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    I can literally do all of them but I can't seem to understand this one??

    http://prntscr.com/bgeogr

    Thanks
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    Not 100% sure, but arcsin(0) = 0

    0 + 2(pi)n = x + pi/6

    x = 2pi(n) - pi/6

    The n is because sin is periodic every 2pi radians, this is my interpretation of the answer but a markscheme would be nice to check if this is what your question wants.
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    Sin(x+pi/6)=0

    x+pi/6= pi*n where n is an integer (this is obvious using the graph of sin i.e you should know sinx is 0 when x=0,pi,2pi,3pi,....)

    x= -pi/6 +pi*n
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    (Original post by 16characterlimit)
    Not 100% sure, but arcsin(0) = 0 +(2pi)n where n is a integer.

    0 + 2(pi)n = x + pi/6

    x = 2pi(n) - pi/6

    The n is because sin is periodic every 2pi radians, this is my interpretation of the answer but a markscheme would be nice to check if this is what your question wants.
    Yeah this isn't true. If this was the case then arcsin would not be a function. It has a restricted range so that it is a function, namely [-\frac{\pi}{2},\frac{\pi}{2}].

    If you're saying what you've highlighted in bold, what you mean is that any number with sine 0 is 0+2n\pi (for some n \in \mathBB{Z}).

    FFS what's wrong with Latex.
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    QUOTE=16characterlimit;65785569]Not 100% sure, but arcsin(0) = 0 +(2pi)n where n is a integer.

    0 + 2(pi)n = x + pi/6

    x = 2pi(n) - pi/6

    The n is because sin is periodic every 2pi radians, this is my interpretation of the answer but a markscheme would be nice to check if this is what your question wants.[/QUOTE]

    Yes, I got x = 2pi(n) -pi/6 but the mark scheme says x = pi(n) - pi/6, I'm not sure if both are accepted?

    I think I could maybe work it out now by considering x + pi/6 as a translation to the left by pi/6. If you look at the graph the answer is computed for every pi(n) - pi/6, but I don't understand how to get the answer if I'm not doing it like that.
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    QUOTE=Math12345;65785619]Sin(x+pi/6)=0

    x+pi/6= pi*n where n is an integer (this is obvious using the graph of sin i.e you should know sinx is 0 when x=0,pi,2pi,3pi,....)

    x= -pi/6 +pi*n[/QUOTE]

    So pi*n is used when sinx is 0, but for any other value 2*pi*n is used?
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    If siny=0 then y=pi*n this should be obvious to you. Then just let y=x+pi/6 and rearrange.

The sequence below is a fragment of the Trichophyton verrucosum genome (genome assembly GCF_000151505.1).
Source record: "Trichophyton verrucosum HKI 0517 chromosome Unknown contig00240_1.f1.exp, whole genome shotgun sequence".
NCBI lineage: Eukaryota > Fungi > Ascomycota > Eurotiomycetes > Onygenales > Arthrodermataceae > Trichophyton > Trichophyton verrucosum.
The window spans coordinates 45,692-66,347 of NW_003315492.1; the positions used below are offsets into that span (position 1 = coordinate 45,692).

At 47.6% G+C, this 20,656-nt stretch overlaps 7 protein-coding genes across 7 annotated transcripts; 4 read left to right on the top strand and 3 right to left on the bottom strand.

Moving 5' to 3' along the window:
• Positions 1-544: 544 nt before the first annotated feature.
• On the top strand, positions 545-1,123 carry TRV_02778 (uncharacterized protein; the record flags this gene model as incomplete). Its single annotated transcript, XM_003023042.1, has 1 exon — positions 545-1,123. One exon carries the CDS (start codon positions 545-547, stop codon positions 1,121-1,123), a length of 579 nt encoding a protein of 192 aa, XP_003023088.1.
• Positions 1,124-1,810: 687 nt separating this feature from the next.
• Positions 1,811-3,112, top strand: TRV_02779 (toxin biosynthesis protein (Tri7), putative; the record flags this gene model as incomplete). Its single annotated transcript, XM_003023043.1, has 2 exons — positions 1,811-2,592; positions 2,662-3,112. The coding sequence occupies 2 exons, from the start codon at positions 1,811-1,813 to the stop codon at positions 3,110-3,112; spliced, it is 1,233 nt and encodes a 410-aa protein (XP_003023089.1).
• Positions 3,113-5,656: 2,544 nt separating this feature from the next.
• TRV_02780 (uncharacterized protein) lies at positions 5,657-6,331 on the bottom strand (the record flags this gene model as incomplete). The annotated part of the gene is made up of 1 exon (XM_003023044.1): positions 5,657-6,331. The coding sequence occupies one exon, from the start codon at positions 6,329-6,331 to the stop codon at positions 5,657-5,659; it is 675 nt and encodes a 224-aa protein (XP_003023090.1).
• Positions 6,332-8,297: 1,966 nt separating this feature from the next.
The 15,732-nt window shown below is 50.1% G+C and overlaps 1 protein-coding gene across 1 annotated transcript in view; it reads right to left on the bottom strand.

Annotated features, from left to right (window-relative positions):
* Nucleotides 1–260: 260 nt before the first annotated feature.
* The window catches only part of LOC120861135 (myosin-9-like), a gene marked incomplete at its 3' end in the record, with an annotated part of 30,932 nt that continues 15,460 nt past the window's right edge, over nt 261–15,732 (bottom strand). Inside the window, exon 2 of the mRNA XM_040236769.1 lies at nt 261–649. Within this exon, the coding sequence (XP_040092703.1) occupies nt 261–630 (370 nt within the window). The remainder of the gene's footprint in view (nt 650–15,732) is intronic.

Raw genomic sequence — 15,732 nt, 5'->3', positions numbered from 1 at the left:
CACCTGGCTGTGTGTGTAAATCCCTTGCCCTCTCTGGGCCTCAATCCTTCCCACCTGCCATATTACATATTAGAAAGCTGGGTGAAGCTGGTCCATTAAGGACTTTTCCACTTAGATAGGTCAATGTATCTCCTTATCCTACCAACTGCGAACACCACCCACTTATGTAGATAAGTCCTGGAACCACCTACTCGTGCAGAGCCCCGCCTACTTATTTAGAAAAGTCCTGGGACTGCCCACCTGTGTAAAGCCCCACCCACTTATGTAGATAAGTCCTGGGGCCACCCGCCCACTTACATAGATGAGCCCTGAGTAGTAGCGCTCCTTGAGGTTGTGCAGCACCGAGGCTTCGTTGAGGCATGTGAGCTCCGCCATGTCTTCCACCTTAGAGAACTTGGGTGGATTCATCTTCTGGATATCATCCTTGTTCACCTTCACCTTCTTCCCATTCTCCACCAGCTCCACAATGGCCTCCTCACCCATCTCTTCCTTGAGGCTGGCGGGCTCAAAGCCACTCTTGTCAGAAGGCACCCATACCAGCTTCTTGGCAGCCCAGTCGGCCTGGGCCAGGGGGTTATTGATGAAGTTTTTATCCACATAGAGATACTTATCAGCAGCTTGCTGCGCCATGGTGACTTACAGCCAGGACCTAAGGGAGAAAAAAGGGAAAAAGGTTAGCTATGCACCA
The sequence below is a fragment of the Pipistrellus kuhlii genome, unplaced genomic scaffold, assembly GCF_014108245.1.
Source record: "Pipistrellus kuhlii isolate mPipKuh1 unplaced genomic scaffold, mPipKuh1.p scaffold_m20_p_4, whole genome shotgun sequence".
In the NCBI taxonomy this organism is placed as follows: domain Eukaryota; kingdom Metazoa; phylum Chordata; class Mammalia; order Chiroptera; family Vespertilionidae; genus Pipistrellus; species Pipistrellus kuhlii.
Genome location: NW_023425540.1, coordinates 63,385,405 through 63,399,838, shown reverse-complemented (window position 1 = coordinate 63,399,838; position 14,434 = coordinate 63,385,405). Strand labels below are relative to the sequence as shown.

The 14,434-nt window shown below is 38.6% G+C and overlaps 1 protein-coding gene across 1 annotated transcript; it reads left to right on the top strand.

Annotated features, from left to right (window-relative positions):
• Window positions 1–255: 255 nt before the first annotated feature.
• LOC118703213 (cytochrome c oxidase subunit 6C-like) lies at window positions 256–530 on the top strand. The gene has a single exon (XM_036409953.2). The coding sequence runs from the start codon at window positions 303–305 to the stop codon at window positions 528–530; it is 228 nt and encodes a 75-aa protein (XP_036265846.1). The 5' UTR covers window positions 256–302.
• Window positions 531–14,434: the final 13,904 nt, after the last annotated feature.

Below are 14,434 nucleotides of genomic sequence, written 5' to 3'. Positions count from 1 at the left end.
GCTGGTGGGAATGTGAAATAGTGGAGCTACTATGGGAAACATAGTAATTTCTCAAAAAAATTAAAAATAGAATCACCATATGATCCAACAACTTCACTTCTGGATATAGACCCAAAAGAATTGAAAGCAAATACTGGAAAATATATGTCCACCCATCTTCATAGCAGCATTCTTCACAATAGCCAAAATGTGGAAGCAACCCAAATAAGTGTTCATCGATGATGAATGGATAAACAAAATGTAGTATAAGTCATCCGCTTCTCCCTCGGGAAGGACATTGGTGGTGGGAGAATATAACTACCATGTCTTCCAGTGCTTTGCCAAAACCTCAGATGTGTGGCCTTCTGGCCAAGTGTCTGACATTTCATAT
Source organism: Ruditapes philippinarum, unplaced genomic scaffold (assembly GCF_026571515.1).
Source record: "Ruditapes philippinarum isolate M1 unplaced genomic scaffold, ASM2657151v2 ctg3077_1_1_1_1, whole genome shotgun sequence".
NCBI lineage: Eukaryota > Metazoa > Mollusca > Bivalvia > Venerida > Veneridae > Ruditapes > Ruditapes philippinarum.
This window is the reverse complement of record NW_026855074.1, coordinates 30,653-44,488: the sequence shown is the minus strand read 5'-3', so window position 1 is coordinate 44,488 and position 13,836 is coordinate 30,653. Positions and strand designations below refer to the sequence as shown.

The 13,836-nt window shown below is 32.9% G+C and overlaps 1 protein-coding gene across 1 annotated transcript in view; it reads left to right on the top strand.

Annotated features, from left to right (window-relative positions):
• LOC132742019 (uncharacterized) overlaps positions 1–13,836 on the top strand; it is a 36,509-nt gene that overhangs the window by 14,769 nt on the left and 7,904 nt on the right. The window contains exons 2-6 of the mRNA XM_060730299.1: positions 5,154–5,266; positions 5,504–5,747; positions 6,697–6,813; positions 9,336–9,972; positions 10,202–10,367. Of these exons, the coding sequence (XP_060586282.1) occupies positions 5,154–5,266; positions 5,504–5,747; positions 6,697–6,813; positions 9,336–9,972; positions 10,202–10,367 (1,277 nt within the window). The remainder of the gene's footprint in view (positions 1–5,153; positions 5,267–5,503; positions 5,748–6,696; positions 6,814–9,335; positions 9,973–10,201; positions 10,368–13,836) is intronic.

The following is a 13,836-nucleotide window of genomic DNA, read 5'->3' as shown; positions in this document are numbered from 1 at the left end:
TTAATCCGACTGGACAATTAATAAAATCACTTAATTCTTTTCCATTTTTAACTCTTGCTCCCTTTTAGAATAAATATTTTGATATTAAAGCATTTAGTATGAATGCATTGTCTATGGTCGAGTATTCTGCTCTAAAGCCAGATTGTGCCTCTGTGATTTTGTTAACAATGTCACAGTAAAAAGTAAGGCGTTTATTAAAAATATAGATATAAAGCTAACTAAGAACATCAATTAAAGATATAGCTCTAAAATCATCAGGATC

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    (Original post by IrrationalRoot)
    Yeah this isn't true. If this was the case then arcsin would not be a function. It has a restricted range so that it is a function, namely [-\frac{\pi}{2},\frac{\pi}{2}].

    If you're saying what you've highlighted in bold, what you mean is that any number with sine 0 is 0+2n\pi (for some n \in \mathBB{Z}).

    FFS what's wrong with Latex.
    Hehe, correcting me is potentially dangerous.

    OK I removed the offending section.
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    (Original post by Chickenslayer69)
    QUOTE=Math12345;65785619]Sin(x+pi/6)=0

    x+pi/6= pi*n where n is an integer (this is obvious using the graph of sin i.e you should know sinx is 0 when x=0,pi,2pi,3pi,....)

    x= -pi/6 +pi*n
    So pi*n is used when sinx is 0, but for any other value 2*pi*n is used?[/QUOTE]

    Here's the general approach:
    sin(x+pi/6)=0

    x+pi/6=0,pi (2 initial solutions when solving for sin)

    x=-pi/6, x=5pi/6

    x=-pi/6 +2pi*n , x=5pi/6+2pi*n

    Write out a few solutions,

    x=-pi/6, 11pi/6, 5pi/6 , 17pi/6

    Should be obvious general solution is x=-pi/6+pi*n from that.
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    QUOTE=Math12345;65786111]So pi*n is used when sinx is 0, but for any other value 2*pi*n is used?[/QUOTE]

    Here's the general approach:
    sin(x+pi/6)=0

    x+pi/6=0,pi (2 initial solutions when solving for sin)

    x=-pi/6, x=5pi/6

    x=-pi/6 +2pi*n , x=5pi/6+2pi*n

    Write out a few solutions,

    x=-pi/6, 11pi/6, 5pi/6 , 17pi/6

    Should be obvious general solution is x=-pi/6+pi*n from that.[ QUOTE]

    Ohh, ok, got it. Thanks

    I actually did this first but didn't substitute for n so didn't realize it could be simplified to x = -pi/6 + pi*n... I will remember next time.
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    (Original post by Chickenslayer69)
    I can literally do all of them but I can't seem to understand this one??

    http://prntscr.com/bgeogr

    Thanks

    did your answers match up with these?

    UNOFFICIAL MARKSCHEME

    http://www.thestudentroom.co.uk/show....php?t=4168081
 
 
 
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